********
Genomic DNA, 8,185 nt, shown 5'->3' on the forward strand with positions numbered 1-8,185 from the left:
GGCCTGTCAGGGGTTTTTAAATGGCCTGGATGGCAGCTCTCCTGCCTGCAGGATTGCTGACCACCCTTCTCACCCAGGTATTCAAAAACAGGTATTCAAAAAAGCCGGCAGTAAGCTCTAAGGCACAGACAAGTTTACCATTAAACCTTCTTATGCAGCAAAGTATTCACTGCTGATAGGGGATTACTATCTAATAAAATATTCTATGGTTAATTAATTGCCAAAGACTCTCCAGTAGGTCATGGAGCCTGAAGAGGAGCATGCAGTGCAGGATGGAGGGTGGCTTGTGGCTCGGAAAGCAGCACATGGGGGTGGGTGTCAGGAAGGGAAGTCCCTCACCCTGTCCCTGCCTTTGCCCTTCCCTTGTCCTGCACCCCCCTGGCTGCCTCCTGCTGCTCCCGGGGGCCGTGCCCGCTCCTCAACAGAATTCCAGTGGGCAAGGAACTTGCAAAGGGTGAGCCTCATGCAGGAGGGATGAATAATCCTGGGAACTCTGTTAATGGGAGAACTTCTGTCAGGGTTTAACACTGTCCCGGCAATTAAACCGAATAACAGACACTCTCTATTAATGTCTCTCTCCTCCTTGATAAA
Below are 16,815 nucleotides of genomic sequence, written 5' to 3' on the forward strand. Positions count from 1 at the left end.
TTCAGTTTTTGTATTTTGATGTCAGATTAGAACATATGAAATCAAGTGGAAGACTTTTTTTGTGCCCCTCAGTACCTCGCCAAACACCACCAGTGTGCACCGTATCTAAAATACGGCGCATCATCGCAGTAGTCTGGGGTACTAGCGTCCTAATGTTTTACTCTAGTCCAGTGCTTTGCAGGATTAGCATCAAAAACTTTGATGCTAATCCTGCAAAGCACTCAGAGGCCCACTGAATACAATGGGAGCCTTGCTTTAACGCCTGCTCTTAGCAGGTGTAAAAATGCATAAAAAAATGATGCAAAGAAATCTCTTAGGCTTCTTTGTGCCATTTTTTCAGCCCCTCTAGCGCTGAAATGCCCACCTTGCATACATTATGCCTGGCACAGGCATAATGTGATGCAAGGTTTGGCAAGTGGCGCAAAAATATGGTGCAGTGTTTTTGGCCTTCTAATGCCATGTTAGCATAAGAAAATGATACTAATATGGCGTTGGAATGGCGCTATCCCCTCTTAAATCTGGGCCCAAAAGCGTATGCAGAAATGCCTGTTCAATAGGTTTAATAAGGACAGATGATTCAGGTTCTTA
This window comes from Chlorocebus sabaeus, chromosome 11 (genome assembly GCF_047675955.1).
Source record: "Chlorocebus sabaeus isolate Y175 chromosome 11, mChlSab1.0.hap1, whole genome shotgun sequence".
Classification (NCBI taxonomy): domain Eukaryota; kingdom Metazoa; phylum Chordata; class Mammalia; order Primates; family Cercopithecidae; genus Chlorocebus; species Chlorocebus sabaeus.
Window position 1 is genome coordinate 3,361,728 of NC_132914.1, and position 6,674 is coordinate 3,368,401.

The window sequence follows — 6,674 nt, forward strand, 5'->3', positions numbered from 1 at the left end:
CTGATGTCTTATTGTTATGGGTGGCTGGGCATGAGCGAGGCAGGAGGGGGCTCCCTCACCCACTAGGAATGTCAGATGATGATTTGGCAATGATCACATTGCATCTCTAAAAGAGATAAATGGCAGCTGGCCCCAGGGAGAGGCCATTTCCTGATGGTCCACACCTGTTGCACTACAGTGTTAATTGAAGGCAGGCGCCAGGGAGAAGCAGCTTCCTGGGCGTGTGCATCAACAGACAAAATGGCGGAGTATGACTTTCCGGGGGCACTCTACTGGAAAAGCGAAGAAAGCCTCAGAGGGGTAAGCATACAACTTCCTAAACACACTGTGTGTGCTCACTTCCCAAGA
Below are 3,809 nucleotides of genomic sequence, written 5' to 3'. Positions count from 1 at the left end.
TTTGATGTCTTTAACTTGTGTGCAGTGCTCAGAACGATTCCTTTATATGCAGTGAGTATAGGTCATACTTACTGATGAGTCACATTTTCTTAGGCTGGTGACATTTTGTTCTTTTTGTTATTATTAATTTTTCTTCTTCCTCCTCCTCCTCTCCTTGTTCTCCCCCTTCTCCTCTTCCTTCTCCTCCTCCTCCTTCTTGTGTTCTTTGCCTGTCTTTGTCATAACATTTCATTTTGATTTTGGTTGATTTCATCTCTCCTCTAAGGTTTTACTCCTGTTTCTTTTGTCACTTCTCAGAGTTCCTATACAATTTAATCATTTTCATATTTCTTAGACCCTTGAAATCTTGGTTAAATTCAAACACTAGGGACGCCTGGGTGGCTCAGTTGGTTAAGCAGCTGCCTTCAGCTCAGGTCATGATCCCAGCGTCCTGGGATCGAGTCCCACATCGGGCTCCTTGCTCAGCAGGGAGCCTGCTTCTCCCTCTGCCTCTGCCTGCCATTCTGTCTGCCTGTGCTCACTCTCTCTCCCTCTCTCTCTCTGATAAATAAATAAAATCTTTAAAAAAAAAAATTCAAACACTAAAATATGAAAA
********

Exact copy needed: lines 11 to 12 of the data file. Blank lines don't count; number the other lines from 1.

Below are 3,809 nucleotides of genomic sequence, written 5' to 3'. Positions count from 1 at the left end.
TTTGATGTCTTTAACTTGTGTGCAGTGCTCAGAACGATTCCTTTATATGCAGTGAGTATAGGTCATACTTACTGATGAGTCACATTTTCTTAGGCTGGTGACATTTTGTTCTTTTTGTTATTATTAATTTTTCTTCTTCCTCCTCCTCCTCTCCTTGTTCTCCCCCTTCTCCTCTTCCTTCTCCTCCTCCTCCTTCTTGTGTTCTTTGCCTGTCTTTGTCATAACATTTCATTTTGATTTTGGTTGATTTCATCTCTCCTCTAAGGTTTTACTCCTGTTTCTTTTGTCACTTCTCAGAGTTCCTATACAATTTAATCATTTTCATATTTCTTAGACCCTTGAAATCTTGGTTAAATTCAAACACTAGGGACGCCTGGGTGGCTCAGTTGGTTAAGCAGCTGCCTTCAGCTCAGGTCATGATCCCAGCGTCCTGGGATCGAGTCCCACATCGGGCTCCTTGCTCAGCAGGGAGCCTGCTTCTCCCTCTGCCTCTGCCTGCCATTCTGTCTGCCTGTGCTCACTCTCTCTCCCTCTCTCTCTCTGATAAATAAATAAAATCTTTAAAAAAAAAAATTCAAACACTAAAATATGAAAA